Big-ticket homes often sport wireless home audio systems that connect all speakers in the house to a single audio system that can be controlled by a remote. These systems not only offer terrific sound, they’re unobtrusive (the speakers are often hidden in walls or ceilings) and let your music follow you from room to room.
As anyone who’s looked into these systems knows, they cost thousands of dollars and require contractors to punch holes in your walls or ceilings.
But you can build a similar home audio system using iTunes and Wi-Fi for much less.
ITunes can stream music via Wi-Fi from your iTunes Library to any speakers in your house that are connected to an Airport Express base station (or that connects to Wi-Fi on its own and supports AirPlay. The instructions in this article apply to those devices, too). You can take this a step further, though, and outfit your entire house with Wi-Fi-connected speakers and control them all from a single remote. Here’s how.
For hardware, you’ll need:
- A Wi-Fi network (I guess you could do this with Ethernet, too, but unless your house has Ethernet ports in all of its rooms, that would get messy). You'll need the Wi-Fi network to stream music to the speakers.
- At least 1 Airport Express. You'll need one for each set of speakers (you won't need more than one Airport Express and one set of speakers per room, though you may find that not every room needs one. For instance, speakers in the kitchen or bedroom may make more sense than in the bathroom or formal dining room). If the speakers you're using connect to Wi-Fi on their own and support AirPlay, you don't need the AirPort Express.
- Speakers. Any speakers will do, really, as long as they sound good to you and have a standard audio minijack (this plug looks the same as a headphone jack). If the speakers aren't battery powered, though, you'll need to keep them close to an electrical outlet.
- An iPhone or iPod touch, updated to the latest firmware, to work as your remote control.
For software, you'll need:
- ITunes 4.6 or higher.
- Mac OS X 10.4 or higher or Windows XP or Vista (you will, of course, also need some music in your iTunes Library, but I'm guessing you knew that).
- Remote, a free app from Apple, available at the App Store (you can substitute other remote control programs if you like; Remote's free and I like it, so I used it here).
Setting Up Your Wireless Home Audio System
- Once you've got all the hardware and software, ensure that your computer is connected to your Wi-Fi network.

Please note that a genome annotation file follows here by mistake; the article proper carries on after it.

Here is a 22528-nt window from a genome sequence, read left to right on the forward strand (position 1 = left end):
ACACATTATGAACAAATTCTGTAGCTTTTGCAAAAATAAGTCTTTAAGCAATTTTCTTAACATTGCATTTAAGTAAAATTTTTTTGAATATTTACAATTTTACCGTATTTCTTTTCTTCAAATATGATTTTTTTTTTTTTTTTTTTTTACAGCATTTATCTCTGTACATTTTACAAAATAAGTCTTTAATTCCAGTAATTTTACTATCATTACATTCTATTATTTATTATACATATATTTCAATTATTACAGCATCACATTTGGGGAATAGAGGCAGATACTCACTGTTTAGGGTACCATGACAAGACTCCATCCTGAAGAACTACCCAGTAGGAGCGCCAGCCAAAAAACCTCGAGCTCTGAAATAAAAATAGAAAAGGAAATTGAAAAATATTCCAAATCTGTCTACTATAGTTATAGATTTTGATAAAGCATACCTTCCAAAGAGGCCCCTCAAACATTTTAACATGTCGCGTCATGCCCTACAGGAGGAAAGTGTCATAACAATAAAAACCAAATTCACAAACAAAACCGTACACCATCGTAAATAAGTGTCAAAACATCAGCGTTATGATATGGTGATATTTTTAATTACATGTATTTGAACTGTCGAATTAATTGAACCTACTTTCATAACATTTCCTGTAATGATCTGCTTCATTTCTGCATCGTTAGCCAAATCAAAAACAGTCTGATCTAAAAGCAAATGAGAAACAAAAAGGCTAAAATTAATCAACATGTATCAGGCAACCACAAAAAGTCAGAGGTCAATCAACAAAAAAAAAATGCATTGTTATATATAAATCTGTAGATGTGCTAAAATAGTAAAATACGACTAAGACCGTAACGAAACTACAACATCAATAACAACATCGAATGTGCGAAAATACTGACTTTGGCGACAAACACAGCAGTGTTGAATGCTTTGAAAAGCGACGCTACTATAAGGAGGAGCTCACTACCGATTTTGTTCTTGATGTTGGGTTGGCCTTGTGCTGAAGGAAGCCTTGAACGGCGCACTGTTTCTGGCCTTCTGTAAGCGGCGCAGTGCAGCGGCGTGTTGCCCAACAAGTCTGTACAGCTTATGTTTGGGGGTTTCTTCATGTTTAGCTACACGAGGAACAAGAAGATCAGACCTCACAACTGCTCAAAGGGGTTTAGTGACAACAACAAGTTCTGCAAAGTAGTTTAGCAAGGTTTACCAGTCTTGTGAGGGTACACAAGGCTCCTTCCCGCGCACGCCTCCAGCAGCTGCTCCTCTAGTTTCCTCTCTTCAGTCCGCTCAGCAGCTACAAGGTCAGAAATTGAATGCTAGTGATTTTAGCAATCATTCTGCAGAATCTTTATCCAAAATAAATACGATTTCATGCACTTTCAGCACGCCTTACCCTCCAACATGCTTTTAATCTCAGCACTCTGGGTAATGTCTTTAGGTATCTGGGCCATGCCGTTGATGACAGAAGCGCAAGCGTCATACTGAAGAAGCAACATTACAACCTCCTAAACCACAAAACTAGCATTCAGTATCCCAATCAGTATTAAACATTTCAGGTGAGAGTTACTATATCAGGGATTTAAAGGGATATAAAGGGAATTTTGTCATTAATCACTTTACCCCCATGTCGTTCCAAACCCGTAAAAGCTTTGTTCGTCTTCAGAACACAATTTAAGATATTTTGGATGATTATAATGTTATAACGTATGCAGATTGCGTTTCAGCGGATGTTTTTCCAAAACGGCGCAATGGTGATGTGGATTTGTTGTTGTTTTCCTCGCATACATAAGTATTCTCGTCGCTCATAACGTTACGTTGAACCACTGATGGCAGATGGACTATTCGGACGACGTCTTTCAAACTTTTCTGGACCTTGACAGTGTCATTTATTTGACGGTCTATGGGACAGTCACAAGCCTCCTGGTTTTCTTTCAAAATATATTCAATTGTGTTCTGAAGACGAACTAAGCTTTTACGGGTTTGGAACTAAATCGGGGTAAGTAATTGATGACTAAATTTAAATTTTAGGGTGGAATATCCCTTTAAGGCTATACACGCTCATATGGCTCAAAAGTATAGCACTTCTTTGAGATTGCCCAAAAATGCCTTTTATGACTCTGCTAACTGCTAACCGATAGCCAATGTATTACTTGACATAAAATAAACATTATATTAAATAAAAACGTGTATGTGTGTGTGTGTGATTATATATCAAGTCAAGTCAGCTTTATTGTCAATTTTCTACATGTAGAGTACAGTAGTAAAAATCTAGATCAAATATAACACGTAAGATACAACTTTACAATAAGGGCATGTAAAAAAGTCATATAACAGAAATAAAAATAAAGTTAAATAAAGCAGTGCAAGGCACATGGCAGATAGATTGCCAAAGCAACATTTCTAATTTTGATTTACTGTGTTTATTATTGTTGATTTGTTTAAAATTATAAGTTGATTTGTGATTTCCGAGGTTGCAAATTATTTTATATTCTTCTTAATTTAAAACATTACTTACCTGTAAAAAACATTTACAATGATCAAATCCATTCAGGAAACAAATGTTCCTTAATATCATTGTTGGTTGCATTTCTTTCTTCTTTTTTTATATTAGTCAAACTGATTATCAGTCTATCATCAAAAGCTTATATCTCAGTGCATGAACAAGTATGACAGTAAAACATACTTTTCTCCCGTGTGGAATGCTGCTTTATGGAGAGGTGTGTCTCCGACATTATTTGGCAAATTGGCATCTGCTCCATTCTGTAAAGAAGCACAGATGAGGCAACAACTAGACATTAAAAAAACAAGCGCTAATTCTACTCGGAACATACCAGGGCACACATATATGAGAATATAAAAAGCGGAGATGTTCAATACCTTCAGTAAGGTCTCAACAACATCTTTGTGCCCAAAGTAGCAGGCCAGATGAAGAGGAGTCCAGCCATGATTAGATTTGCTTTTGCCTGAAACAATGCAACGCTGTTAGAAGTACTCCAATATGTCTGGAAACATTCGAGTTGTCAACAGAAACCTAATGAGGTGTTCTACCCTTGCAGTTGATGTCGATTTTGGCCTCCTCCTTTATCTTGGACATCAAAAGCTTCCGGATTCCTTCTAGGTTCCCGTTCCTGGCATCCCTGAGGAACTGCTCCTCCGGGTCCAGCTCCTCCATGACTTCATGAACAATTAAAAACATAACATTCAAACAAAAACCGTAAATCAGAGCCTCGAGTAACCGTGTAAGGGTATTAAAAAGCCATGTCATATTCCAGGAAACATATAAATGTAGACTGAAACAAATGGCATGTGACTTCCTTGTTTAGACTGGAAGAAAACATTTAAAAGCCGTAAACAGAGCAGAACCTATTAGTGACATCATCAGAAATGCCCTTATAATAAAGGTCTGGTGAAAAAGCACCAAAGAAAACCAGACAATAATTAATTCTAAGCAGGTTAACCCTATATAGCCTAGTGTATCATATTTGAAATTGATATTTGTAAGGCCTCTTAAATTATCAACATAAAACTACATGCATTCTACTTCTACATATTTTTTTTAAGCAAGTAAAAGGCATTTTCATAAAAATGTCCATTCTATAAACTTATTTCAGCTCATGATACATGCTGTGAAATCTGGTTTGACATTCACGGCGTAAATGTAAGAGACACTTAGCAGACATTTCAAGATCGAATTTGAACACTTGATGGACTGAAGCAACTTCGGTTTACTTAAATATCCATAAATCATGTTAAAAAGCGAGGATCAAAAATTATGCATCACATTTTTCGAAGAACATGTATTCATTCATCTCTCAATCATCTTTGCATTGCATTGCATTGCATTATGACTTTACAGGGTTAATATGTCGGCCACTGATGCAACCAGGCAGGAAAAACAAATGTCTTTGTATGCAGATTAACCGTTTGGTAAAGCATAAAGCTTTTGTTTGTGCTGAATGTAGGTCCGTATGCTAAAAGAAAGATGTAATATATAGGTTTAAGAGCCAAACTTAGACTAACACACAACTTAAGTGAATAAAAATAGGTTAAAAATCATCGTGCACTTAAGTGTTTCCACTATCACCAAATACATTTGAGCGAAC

- Then set up the Airport Expresses (or Wi-Fi connected speakers) in the rooms you want to stream music to.
- In those rooms, place the speakers where you want them and connect them via the minijack cable to the Airport Express.
- Install Remote on your iPhone or iPod touch (in the same way you'd install any other iPhone app. Remote is available for download here).
- In iTunes, set the preference for the software to Look for remote speakers with AirPlay. This option has been removed from newer versions of iTunes—they have this setting turned on automatically—so you don't need to do anything.
And with that, you've got a wireless home audio system.
Using Your Wireless Home Audio System
- From your computer, go to iTunes. Which version you're using will determine where you see this, but either in the bottom right corner or the top left corner, you'll see the AirPlay icon (a rectangle with an arrow in it). Click it to see a menu with the names of all your Airport Express base stations. Select the one you want to stream music to, start playing the music, and you'll hear it in that room.
- You can also stream music to more than one Airport Express simultaneously. Do this by choosing the "Multiple Speakers" item from the Airport Express menu and selecting the speakers you want to use.
- With Remote installed on your iPhone or iPod touch, connect the iOS device to your Wi-Fi network. Open the Remote app. After connecting the app to your iTunes Library, you'll see what's playing currently and be able to select new music and create/select playlists.
While this set-up isn’t quite as slick as a high-end home audio system, it can save you a lot of money and having to punch holes in your walls.
Even better, you’ll be able to wow guests at your next party and you’ll enjoy the flexibility of sending music to any speaker in the house using your iPhone or iPod touch.